1 	0 	: 	? : 0;
0 	? 	: 	? : -;
endtable
endprimitive

```
```

In the above table, a hyphen `-` on the last row of the table indicates no change in value for q+.

```  ```

module tb;
reg clk, d;
reg [1:0] dly;
wire q;
integer i;

d_latch u_latch (q, clk, d);

always #10 clk = ~clk;

initial begin
clk = 0;

\$monitor ("[T=%0t] clk=%0b d=%0b q=%0b", \$time, clk, d, q);

#10;  // To see the effect of X

for (i = 0; i < 50; i = i+1) begin
dly = \$random;
#(dly) d <= \$random;
end

#20 \$finish;
end
endmodule

```
``` Simulation Log
```xcelium> run
[T=0] clk=0 d=x q=x
[T=10] clk=1 d=1 q=1
[T=13] clk=1 d=0 q=0
[T=14] clk=1 d=1 q=1
[T=17] clk=1 d=0 q=0
[T=20] clk=0 d=1 q=0
[T=28] clk=0 d=0 q=0
[T=30] clk=1 d=1 q=1
[T=38] clk=1 d=0 q=0
[T=39] clk=1 d=1 q=1
[T=40] clk=0 d=1 q=1
[T=42] clk=0 d=0 q=1
[T=47] clk=0 d=1 q=1
[T=50] clk=1 d=0 q=0
[T=55] clk=1 d=1 q=1
[T=59] clk=1 d=0 q=0
[T=60] clk=0 d=0 q=0
[T=61] clk=0 d=1 q=0
[T=64] clk=0 d=0 q=0
[T=67] clk=0 d=1 q=0
[T=70] clk=1 d=0 q=0
[T=73] clk=1 d=1 q=1
[T=74] clk=1 d=0 q=0
[T=77] clk=1 d=1 q=1
[T=79] clk=1 d=0 q=0
[T=80] clk=0 d=0 q=0
[T=84] clk=0 d=1 q=0
[T=86] clk=0 d=0 q=0
[T=87] clk=0 d=1 q=0
[T=90] clk=1 d=1 q=1
[T=91] clk=1 d=0 q=0
[T=100] clk=0 d=0 q=0
[T=110] clk=1 d=0 q=0
Simulation complete via \$finish(1) at time 111 NS + 0

```

### Edge-Sensitive UDPs

A D flip-flop is modeled as a Verilog user-defined primitive in the example shown below. Note that rising edge of the clock is specified by `01` or `0?`

```  ```

primitive d_flop (q, clk, d);
output  q;
input 	clk, d;
reg 	q;

table
// clk 		d 	 	q 		q+
// obtain output on rising edge of clk
(01)	0 	: 	? 	: 	0;
(01) 	1 	: 	? 	: 	1;
(0?) 	1 	: 	1 	: 	1;
(0?) 	0 	: 	0 	: 	0;

// ignore negative edge of clk
(?0) 	? 	: 	? 	: 	-;

// ignore data changes on steady clk
? 		(??): 	? 	: 	-;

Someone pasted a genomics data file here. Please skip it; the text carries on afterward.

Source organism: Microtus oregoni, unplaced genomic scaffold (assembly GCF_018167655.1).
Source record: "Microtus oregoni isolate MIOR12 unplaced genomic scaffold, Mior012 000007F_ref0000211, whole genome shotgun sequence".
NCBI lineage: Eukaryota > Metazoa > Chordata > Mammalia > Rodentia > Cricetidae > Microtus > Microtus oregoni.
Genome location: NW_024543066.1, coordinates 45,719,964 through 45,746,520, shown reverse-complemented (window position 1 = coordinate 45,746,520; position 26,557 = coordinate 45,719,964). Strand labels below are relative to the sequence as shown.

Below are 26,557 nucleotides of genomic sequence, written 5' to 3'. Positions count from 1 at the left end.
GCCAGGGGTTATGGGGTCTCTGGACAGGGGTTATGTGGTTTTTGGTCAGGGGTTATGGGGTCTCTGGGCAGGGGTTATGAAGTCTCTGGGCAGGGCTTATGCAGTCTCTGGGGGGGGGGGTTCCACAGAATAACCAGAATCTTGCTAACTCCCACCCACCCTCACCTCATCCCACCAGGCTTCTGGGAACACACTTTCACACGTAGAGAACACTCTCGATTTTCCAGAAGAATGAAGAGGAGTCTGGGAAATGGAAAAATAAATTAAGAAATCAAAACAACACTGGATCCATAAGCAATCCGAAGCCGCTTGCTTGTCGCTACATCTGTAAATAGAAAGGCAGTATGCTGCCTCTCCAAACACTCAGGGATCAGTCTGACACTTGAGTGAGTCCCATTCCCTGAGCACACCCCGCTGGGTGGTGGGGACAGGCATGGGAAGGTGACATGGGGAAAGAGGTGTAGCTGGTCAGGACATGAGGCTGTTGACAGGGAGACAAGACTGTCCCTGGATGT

endtable
endprimitive

```
```

In the testbench, the UDP is instantiated and driven with random d input values after random number of clocks.

```  ```

module tb;
reg clk, d;
reg [1:0] dly;
wire q;
integer i;

d_flop u_flop (q, clk, d);

always #10 clk = ~clk;

initial begin
clk = 0;

\$monitor ("[T=%0t] clk=%0b d=%0b q=%0b", \$time, clk, d, q);

#10;  // To see the effect of X

for (i = 0; i < 20; i = i+1) begin
dly = \$random;
repeat(dly) @(posedge clk);
d <= \$random;
end

#20 \$finish;
end
endmodule

```
```

It can be seen from the image that the output q follows the input d after 1 clock delay which is the desired behavior for a D flip-flop. Simulation Log
```xcelium> run
[T=0] clk=0 d=x q=x
[T=10] clk=1 d=1 q=x
[T=20] clk=0 d=1 q=x
[T=30] clk=1 d=1 q=1
[T=40] clk=0 d=1 q=1
[T=50] clk=1 d=1 q=1
[T=60] clk=0 d=1 q=1
[T=70] clk=1 d=0 q=1
[T=80] clk=0 d=0 q=1
[T=90] clk=1 d=1 q=0
[T=100] clk=0 d=1 q=0
[T=110] clk=1 d=1 q=1
[T=120] clk=0 d=1 q=1
[T=130] clk=1 d=1 q=1
[T=140] clk=0 d=1 q=1
[T=150] clk=1 d=0 q=1
[T=160] clk=0 d=0 q=1
[T=170] clk=1 d=0 q=0
[T=180] clk=0 d=0 q=0
[T=190] clk=1 d=0 q=0
[T=200] clk=0 d=0 q=0
[T=210] clk=1 d=1 q=0
[T=220] clk=0 d=1 q=0
[T=230] clk=1 d=1 q=1
[T=240] clk=0 d=1 q=1
[T=250] clk=1 d=1 q=1
[T=260] clk=0 d=1 q=1
[T=270] clk=1 d=1 q=1
[T=280] clk=0 d=1 q=1
[T=290] clk=1 d=1 q=1
[T=300] clk=0 d=1 q=1
[T=310] clk=1 d=1 q=1
[T=320] clk=0 d=1 q=1
[T=330] clk=1 d=1 q=1
[T=340] clk=0 d=1 q=1
[T=350] clk=1 d=1 q=1
[T=360] clk=0 d=1 q=1
[T=370] clk=1 d=0 q=1
[T=380] clk=0 d=0 q=1
[T=390] clk=1 d=0 q=0
[T=400] clk=0 d=0 q=0
[T=410] clk=1 d=1 q=0
[T=420] clk=0 d=1 q=0
[T=430] clk=1 d=1 q=1
[T=440] clk=0 d=1 q=1
[T=450] clk=1 d=1 q=1
[T=460] clk=0 d=1 q=1
[T=470] clk=1 d=1 q=1
[T=480] clk=0 d=1 q=1
Simulation complete via \$finish(1) at time 490 NS + 0

```